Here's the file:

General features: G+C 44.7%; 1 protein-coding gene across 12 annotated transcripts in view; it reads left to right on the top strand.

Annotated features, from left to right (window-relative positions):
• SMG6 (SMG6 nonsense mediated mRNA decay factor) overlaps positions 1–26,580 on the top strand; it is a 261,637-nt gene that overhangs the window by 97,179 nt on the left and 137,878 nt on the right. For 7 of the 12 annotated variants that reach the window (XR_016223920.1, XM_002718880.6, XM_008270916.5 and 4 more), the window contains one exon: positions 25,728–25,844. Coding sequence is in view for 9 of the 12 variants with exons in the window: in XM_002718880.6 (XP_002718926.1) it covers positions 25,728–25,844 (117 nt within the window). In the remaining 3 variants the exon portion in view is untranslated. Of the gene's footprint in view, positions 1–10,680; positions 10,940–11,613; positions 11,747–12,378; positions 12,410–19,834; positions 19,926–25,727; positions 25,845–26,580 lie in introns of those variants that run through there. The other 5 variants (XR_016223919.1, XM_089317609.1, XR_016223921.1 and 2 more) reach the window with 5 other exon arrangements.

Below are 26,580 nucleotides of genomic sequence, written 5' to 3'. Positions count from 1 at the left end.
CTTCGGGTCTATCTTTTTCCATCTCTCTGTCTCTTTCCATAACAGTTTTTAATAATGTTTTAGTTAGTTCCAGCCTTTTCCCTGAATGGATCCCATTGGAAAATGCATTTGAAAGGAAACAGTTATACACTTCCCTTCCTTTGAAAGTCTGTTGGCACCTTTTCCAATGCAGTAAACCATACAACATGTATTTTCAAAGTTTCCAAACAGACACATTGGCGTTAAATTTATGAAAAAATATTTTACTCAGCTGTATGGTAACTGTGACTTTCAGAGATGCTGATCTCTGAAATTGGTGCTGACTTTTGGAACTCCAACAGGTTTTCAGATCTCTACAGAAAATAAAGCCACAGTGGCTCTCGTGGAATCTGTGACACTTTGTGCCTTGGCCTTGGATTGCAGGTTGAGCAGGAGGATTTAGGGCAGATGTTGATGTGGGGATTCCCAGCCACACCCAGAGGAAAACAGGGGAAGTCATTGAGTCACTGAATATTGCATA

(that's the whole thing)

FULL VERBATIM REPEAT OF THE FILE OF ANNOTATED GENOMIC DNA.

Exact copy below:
General features: G+C 44.7%; 1 protein-coding gene across 12 annotated transcripts in view; it reads left to right on the top strand.

Annotated features, from left to right (window-relative positions):
• SMG6 (SMG6 nonsense mediated mRNA decay factor) overlaps positions 1–26,580 on the top strand; it is a 261,637-nt gene that overhangs the window by 97,179 nt on the left and 137,878 nt on the right. For 7 of the 12 annotated variants that reach the window (XR_016223920.1, XM_002718880.6, XM_008270916.5 and 4 more), the window contains one exon: positions 25,728–25,844. Coding sequence is in view for 9 of the 12 variants with exons in the window: in XM_002718880.6 (XP_002718926.1) it covers positions 25,728–25,844 (117 nt within the window). In the remaining 3 variants the exon portion in view is untranslated. Of the gene's footprint in view, positions 1–10,680; positions 10,940–11,613; positions 11,747–12,378; positions 12,410–19,834; positions 19,926–25,727; positions 25,845–26,580 lie in introns of those variants that run through there. The other 5 variants (XR_016223919.1, XM_089317609.1, XR_016223921.1 and 2 more) reach the window with 5 other exon arrangements.

Below are 26,580 nucleotides of genomic sequence, written 5' to 3'. Positions count from 1 at the left end.
CTTCGGGTCTATCTTTTTCCATCTCTCTGTCTCTTTCCATAACAGTTTTTAATAATGTTTTAGTTAGTTCCAGCCTTTTCCCTGAATGGATCCCATTGGAAAATGCATTTGAAAGGAAACAGTTATACACTTCCCTTCCTTTGAAAGTCTGTTGGCACCTTTTCCAATGCAGTAAACCATACAACATGTATTTTCAAAGTTTCCAAACAGACACATTGGCGTTAAATTTATGAAAAAATATTTTACTCAGCTGTATGGTAACTGTGACTTTCAGAGATGCTGATCTCTGAAATTGGTGCTGACTTTTGGAACTCCAACAGGTTTTCAGATCTCTACAGAAAATAAAGCCACAGTGGCTCTCGTGGAATCTGTGACACTTTGTGCCTTGGCCTTGGATTGCAGGTTGAGCAGGAGGATTTAGGGCAGATGTTGATGTGGGGATTCCCAGCCACACCCAGAGGAAAACAGGGGAAGTCATTGAGTCACTGAATATTGCATA